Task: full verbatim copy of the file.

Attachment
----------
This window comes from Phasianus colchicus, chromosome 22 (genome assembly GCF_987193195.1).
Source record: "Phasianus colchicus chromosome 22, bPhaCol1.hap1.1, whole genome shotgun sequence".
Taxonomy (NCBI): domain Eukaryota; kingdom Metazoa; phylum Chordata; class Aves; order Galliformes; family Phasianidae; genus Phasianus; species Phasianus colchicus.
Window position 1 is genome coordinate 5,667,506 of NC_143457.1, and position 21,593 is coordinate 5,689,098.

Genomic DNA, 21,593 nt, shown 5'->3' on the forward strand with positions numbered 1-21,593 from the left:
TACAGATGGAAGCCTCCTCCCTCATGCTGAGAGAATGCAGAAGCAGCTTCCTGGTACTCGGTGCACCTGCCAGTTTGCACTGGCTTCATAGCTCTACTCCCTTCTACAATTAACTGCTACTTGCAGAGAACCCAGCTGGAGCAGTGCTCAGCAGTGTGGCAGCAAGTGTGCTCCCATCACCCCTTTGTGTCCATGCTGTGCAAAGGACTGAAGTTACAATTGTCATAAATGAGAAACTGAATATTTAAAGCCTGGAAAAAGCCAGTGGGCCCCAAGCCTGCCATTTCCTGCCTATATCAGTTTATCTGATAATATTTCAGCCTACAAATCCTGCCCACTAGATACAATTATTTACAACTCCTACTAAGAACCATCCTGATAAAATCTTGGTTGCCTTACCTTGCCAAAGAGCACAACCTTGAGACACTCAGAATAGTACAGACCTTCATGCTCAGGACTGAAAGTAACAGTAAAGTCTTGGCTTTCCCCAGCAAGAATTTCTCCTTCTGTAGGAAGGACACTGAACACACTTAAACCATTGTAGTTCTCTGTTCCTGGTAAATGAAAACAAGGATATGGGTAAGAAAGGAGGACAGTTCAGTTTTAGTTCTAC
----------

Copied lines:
This window comes from Phasianus colchicus, chromosome 22 (genome assembly GCF_987193195.1).
Source record: "Phasianus colchicus chromosome 22, bPhaCol1.hap1.1, whole genome shotgun sequence".
Taxonomy (NCBI): domain Eukaryota; kingdom Metazoa; phylum Chordata; class Aves; order Galliformes; family Phasianidae; genus Phasianus; species Phasianus colchicus.
Window position 1 is genome coordinate 5,667,506 of NC_143457.1, and position 21,593 is coordinate 5,689,098.

Genomic DNA, 21,593 nt, shown 5'->3' on the forward strand with positions numbered 1-21,593 from the left:
TACAGATGGAAGCCTCCTCCCTCATGCTGAGAGAATGCAGAAGCAGCTTCCTGGTACTCGGTGCACCTGCCAGTTTGCACTGGCTTCATAGCTCTACTCCCTTCTACAATTAACTGCTACTTGCAGAGAACCCAGCTGGAGCAGTGCTCAGCAGTGTGGCAGCAAGTGTGCTCCCATCACCCCTTTGTGTCCATGCTGTGCAAAGGACTGAAGTTACAATTGTCATAAATGAGAAACTGAATATTTAAAGCCTGGAAAAAGCCAGTGGGCCCCAAGCCTGCCATTTCCTGCCTATATCAGTTTATCTGATAATATTTCAGCCTACAAATCCTGCCCACTAGATACAATTATTTACAACTCCTACTAAGAACCATCCTGATAAAATCTTGGTTGCCTTACCTTGCCAAAGAGCACAACCTTGAGACACTCAGAATAGTACAGACCTTCATGCTCAGGACTGAAAGTAACAGTAAAGTCTTGGCTTTCCCCAGCAAGAATTTCTCCTTCTGTAGGAAGGACACTGAACACACTTAAACCATTGTAGTTCTCTGTTCCTGGTAAATGAAAACAAGGATATGGGTAAGAAAGGAGGACAGTTCAGTTTTAGTTCTAC